I mostly use this site to focus on self-esteem and only touch on actual eating disorders, usually anorexia since that is what I survived. But today I wanted to focus on another eating disorder.
The most common eating disorder out there is addictive and binge eating. Whether you purge (throwing up the food after binging) or not, binge eating has a lot of deep issues behind it.
I've had several women who admit they struggle with additive eating say my journal entries (when I was anorexia) which are at the first of each chapter of my book, could have come from their own journal. How could an anorexic's journey match a binge eater's? Because eating disorders of all kinds have the same underlining pain and thought processes behind them.
That is why they have all told me that reading my book as helped them in their own struggle.
Here are some possible traits that encompass all eating disorders:
Feelings of lack of control
All or Nothing
Feels rejected or fear of rejection
Looks to others for approval
Feeling not good enough
Eating disorders are a coping mechanism.
The key for healing is to learn to tackle problems head on and learn to resolve them and to deal directly with emotional pain.
Why diets don't work:
I have a huge spill on diets but I am limiting myself to one aspect for this post.
Diets only change one aspect of yourself, your body. They usually don't address why you overeat. This is why most people who had a gastric bi-pass or went on the Biggest Loser and loss weight quickly gain it back. They never dealt with the issues that caused them to be overweight.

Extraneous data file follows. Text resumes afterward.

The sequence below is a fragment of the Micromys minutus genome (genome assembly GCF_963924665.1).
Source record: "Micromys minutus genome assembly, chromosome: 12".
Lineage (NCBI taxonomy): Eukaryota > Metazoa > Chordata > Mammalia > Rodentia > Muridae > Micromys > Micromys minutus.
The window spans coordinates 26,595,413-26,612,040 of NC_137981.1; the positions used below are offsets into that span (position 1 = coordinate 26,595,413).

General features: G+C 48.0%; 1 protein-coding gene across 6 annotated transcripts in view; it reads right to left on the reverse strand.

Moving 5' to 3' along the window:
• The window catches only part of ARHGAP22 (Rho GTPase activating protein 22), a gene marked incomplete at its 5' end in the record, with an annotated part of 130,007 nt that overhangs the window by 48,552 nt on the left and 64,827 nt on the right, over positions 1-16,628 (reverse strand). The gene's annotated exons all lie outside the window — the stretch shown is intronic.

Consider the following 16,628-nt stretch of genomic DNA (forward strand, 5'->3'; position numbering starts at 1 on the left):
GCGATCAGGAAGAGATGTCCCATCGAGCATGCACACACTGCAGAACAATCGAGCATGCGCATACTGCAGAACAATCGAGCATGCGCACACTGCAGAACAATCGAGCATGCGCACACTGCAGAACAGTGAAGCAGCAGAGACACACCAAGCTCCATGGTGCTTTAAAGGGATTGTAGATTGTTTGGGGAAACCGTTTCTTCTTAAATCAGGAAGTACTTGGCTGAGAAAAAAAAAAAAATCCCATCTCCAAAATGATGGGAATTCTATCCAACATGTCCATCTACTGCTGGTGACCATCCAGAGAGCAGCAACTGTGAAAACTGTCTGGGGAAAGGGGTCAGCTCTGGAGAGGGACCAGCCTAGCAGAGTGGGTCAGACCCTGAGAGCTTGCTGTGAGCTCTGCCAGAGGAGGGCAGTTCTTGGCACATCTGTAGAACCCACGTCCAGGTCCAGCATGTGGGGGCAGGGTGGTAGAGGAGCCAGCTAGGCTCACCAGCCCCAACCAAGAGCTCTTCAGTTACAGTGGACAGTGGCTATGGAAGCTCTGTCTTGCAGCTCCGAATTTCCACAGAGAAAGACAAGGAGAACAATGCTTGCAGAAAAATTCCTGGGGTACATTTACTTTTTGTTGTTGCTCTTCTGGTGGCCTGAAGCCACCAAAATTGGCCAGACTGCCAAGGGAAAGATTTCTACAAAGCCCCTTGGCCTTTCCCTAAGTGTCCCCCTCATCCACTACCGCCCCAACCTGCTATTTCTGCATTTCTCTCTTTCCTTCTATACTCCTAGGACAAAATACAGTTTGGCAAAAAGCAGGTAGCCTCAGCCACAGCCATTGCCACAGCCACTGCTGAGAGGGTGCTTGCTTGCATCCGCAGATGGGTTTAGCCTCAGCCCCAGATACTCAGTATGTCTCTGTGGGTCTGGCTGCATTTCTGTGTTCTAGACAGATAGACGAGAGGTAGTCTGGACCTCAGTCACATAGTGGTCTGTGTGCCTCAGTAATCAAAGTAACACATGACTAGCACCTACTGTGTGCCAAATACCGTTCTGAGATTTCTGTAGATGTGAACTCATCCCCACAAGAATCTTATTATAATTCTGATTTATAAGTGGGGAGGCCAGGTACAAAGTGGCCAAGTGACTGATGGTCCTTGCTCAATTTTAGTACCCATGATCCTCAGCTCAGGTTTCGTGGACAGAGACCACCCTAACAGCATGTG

They maybe believe the symptom of binging went away so they are cured, but as soon as they have anxiety, stress, or need to deal with emotions the behavior will return.
*95% of all dieters will regain their lost weight in 1-5 years (Grodstein, 1996).
To heal you need to learn problem-solving skills, change belief systems, life styles, and improve self-image.
How do you do this?
In a book called "A Substance Called Food" by Gloria Arenson, there are four steps to help get you on your way. (I highly recommend this book for anyone dealing with any sort of eating disorder.)
I'll sum up what I learned from reading it:
1. Pay attention to when you have a binge episode. Your binge is a reaction to what? You can use a food journal for at least a week to help you.
2. Name the feelings that triggered the episode. What situation or relationship is evolved?
(example: You're boss said some hurtful things about your job performance.)
3. Dig deeper to the thoughts and beliefs you have about this situation that led to these feelings.
(example: You feel you have to be perfect and when your boss pointed out some things you were doing wrong you felt like a failure.)
4. Find your inner power. Know you are not helpless. Decide the correct way of solving the issue instead of turning to food.
I hope I created some awareness and understanding of addictive eating. If you have any questions or comments that you don't want to post publicly please e-mail me at firstname.lastname@example.org